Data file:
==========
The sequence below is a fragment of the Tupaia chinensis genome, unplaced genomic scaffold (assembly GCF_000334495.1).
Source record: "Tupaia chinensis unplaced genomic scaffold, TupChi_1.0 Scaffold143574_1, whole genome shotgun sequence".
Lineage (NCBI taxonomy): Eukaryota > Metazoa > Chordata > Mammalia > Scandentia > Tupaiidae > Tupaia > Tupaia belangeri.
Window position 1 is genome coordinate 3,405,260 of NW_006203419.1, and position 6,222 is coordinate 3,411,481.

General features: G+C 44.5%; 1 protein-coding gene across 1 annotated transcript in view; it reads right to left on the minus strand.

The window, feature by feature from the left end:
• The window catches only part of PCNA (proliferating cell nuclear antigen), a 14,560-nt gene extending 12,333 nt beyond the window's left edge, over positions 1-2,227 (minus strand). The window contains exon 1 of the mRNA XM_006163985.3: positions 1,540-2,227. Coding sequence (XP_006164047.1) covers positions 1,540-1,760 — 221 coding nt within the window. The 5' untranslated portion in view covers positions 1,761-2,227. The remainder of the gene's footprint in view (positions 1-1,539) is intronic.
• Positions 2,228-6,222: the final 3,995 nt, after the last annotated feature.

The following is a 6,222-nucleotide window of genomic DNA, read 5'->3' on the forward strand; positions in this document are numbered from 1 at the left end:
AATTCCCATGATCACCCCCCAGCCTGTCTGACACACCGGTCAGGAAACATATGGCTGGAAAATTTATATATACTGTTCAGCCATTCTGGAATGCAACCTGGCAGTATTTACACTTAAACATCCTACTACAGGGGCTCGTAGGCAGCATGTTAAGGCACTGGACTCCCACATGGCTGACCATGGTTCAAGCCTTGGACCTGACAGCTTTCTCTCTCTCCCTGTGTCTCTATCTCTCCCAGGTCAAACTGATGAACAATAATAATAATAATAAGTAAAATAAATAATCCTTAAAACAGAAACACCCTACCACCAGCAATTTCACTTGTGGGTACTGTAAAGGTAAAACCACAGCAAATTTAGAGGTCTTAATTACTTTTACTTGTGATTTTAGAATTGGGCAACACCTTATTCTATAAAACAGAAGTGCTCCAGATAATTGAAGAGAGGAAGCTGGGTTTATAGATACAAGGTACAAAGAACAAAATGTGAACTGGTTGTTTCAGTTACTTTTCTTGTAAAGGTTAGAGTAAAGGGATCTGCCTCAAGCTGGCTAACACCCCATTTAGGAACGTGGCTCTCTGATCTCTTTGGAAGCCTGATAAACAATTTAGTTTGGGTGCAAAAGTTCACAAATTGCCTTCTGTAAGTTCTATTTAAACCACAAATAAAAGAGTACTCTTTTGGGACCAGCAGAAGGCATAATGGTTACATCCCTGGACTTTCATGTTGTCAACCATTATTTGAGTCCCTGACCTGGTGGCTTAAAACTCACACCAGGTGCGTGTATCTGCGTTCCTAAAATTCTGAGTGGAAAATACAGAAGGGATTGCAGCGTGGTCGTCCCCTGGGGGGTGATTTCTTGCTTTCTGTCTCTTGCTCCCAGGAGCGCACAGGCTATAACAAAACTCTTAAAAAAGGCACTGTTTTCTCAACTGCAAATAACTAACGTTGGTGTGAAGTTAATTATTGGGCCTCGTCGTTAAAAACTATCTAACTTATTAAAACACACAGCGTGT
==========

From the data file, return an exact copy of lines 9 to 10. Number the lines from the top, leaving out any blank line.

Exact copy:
The following is a 6,222-nucleotide window of genomic DNA, read 5'->3' on the forward strand; positions in this document are numbered from 1 at the left end:
AATTCCCATGATCACCCCCCAGCCTGTCTGACACACCGGTCAGGAAACATATGGCTGGAAAATTTATATATACTGTTCAGCCATTCTGGAATGCAACCTGGCAGTATTTACACTTAAACATCCTACTACAGGGGCTCGTAGGCAGCATGTTAAGGCACTGGACTCCCACATGGCTGACCATGGTTCAAGCCTTGGACCTGACAGCTTTCTCTCTCTCCCTGTGTCTCTATCTCTCCCAGGTCAAACTGATGAACAATAATAATAATAATAAGTAAAATAAATAATCCTTAAAACAGAAACACCCTACCACCAGCAATTTCACTTGTGGGTACTGTAAAGGTAAAACCACAGCAAATTTAGAGGTCTTAATTACTTTTACTTGTGATTTTAGAATTGGGCAACACCTTATTCTATAAAACAGAAGTGCTCCAGATAATTGAAGAGAGGAAGCTGGGTTTATAGATACAAGGTACAAAGAACAAAATGTGAACTGGTTGTTTCAGTTACTTTTCTTGTAAAGGTTAGAGTAAAGGGATCTGCCTCAAGCTGGCTAACACCCCATTTAGGAACGTGGCTCTCTGATCTCTTTGGAAGCCTGATAAACAATTTAGTTTGGGTGCAAAAGTTCACAAATTGCCTTCTGTAAGTTCTATTTAAACCACAAATAAAAGAGTACTCTTTTGGGACCAGCAGAAGGCATAATGGTTACATCCCTGGACTTTCATGTTGTCAACCATTATTTGAGTCCCTGACCTGGTGGCTTAAAACTCACACCAGGTGCGTGTATCTGCGTTCCTAAAATTCTGAGTGGAAAATACAGAAGGGATTGCAGCGTGGTCGTCCCCTGGGGGGTGATTTCTTGCTTTCTGTCTCTTGCTCCCAGGAGCGCACAGGCTATAACAAAACTCTTAAAAAAGGCACTGTTTTCTCAACTGCAAATAACTAACGTTGGTGTGAAGTTAATTATTGGGCCTCGTCGTTAAAAACTATCTAACTTATTAAAACACACAGCGTGT